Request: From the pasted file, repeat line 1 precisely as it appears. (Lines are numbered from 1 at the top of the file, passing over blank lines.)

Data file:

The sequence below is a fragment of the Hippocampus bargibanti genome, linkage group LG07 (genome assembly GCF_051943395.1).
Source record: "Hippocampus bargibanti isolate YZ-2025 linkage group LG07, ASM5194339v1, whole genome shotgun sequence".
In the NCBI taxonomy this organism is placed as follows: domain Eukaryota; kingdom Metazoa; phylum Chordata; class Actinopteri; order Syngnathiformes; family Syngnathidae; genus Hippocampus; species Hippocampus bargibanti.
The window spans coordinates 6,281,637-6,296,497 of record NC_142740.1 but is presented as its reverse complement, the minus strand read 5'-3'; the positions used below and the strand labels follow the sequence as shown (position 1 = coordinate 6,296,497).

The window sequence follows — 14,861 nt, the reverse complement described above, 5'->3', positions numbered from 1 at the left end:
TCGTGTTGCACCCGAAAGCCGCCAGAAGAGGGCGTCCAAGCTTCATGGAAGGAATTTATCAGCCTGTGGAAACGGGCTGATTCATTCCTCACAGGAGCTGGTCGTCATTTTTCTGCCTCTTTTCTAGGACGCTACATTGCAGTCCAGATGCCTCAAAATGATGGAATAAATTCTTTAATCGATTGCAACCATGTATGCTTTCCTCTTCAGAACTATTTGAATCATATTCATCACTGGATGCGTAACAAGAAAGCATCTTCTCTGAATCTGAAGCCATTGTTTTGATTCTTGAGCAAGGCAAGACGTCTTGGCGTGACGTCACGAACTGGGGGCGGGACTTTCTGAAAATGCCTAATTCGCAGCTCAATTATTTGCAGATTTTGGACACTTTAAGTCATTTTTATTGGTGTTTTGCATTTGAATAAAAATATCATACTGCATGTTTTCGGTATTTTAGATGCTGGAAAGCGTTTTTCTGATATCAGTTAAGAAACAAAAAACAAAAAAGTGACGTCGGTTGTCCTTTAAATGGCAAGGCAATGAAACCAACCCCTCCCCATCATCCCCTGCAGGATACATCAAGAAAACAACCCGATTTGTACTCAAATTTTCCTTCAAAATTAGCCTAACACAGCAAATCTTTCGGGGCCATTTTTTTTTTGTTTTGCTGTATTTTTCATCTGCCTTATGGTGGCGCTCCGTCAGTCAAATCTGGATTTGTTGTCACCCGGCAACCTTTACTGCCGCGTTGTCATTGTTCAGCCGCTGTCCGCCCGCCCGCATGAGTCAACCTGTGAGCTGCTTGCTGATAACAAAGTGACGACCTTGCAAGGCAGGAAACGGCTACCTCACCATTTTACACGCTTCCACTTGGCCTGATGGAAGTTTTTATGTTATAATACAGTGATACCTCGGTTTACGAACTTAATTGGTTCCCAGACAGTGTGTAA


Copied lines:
The sequence below is a fragment of the Hippocampus bargibanti genome, linkage group LG07 (genome assembly GCF_051943395.1).